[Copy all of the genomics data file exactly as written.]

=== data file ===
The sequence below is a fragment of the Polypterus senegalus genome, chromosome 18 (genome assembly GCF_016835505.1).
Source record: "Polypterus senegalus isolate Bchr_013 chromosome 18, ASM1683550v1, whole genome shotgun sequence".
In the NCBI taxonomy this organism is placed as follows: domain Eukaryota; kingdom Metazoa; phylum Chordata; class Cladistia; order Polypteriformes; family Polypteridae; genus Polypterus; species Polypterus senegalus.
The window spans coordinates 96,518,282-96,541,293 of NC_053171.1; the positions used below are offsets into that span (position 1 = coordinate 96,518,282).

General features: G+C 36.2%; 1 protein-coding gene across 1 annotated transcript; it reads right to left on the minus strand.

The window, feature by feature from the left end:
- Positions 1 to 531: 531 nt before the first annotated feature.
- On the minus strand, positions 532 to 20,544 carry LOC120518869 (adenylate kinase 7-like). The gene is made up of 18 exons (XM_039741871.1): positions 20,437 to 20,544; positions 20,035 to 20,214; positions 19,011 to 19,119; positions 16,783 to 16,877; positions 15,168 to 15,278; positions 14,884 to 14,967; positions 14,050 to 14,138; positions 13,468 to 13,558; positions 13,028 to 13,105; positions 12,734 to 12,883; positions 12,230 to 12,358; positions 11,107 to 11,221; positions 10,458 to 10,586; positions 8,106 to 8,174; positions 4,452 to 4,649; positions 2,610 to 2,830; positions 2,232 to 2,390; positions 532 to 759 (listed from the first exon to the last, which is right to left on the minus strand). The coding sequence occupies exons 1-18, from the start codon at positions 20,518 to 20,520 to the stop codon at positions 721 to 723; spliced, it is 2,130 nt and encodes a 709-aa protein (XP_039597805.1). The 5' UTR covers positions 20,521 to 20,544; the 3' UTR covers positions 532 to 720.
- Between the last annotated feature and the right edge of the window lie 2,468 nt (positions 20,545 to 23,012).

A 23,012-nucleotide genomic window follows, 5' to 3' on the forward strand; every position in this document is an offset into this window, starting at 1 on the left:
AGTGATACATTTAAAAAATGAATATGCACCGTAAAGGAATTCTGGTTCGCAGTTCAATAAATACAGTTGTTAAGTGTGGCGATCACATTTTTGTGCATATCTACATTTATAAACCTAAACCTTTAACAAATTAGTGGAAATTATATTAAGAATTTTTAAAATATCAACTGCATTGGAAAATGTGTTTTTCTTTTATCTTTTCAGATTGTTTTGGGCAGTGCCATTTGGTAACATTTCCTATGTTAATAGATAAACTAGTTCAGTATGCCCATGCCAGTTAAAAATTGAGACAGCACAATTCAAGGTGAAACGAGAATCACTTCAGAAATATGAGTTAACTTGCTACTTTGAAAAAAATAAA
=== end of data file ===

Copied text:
The sequence below is a fragment of the Polypterus senegalus genome, chromosome 18 (genome assembly GCF_016835505.1).
Source record: "Polypterus senegalus isolate Bchr_013 chromosome 18, ASM1683550v1, whole genome shotgun sequence".
In the NCBI taxonomy this organism is placed as follows: domain Eukaryota; kingdom Metazoa; phylum Chordata; class Cladistia; order Polypteriformes; family Polypteridae; genus Polypterus; species Polypterus senegalus.
The window spans coordinates 96,518,282-96,541,293 of NC_053171.1; the positions used below are offsets into that span (position 1 = coordinate 96,518,282).

General features: G+C 36.2%; 1 protein-coding gene across 1 annotated transcript; it reads right to left on the minus strand.

The window, feature by feature from the left end:
- Positions 1 to 531: 531 nt before the first annotated feature.
- On the minus strand, positions 532 to 20,544 carry LOC120518869 (adenylate kinase 7-like). The gene is made up of 18 exons (XM_039741871.1): positions 20,437 to 20,544; positions 20,035 to 20,214; positions 19,011 to 19,119; positions 16,783 to 16,877; positions 15,168 to 15,278; positions 14,884 to 14,967; positions 14,050 to 14,138; positions 13,468 to 13,558; positions 13,028 to 13,105; positions 12,734 to 12,883; positions 12,230 to 12,358; positions 11,107 to 11,221; positions 10,458 to 10,586; positions 8,106 to 8,174; positions 4,452 to 4,649; positions 2,610 to 2,830; positions 2,232 to 2,390; positions 532 to 759 (listed from the first exon to the last, which is right to left on the minus strand). The coding sequence occupies exons 1-18, from the start codon at positions 20,518 to 20,520 to the stop codon at positions 721 to 723; spliced, it is 2,130 nt and encodes a 709-aa protein (XP_039597805.1). The 5' UTR covers positions 20,521 to 20,544; the 3' UTR covers positions 532 to 720.
- Between the last annotated feature and the right edge of the window lie 2,468 nt (positions 20,545 to 23,012).

A 23,012-nucleotide genomic window follows, 5' to 3' on the forward strand; every position in this document is an offset into this window, starting at 1 on the left:
AGTGATACATTTAAAAAATGAATATGCACCGTAAAGGAATTCTGGTTCGCAGTTCAATAAATACAGTTGTTAAGTGTGGCGATCACATTTTTGTGCATATCTACATTTATAAACCTAAACCTTTAACAAATTAGTGGAAATTATATTAAGAATTTTTAAAATATCAACTGCATTGGAAAATGTGTTTTTCTTTTATCTTTTCAGATTGTTTTGGGCAGTGCCATTTGGTAACATTTCCTATGTTAATAGATAAACTAGTTCAGTATGCCCATGCCAGTTAAAAATTGAGACAGCACAATTCAAGGTGAAACGAGAATCACTTCAGAAATATGAGTTAACTTGCTACTTTGAAAAAAATAAA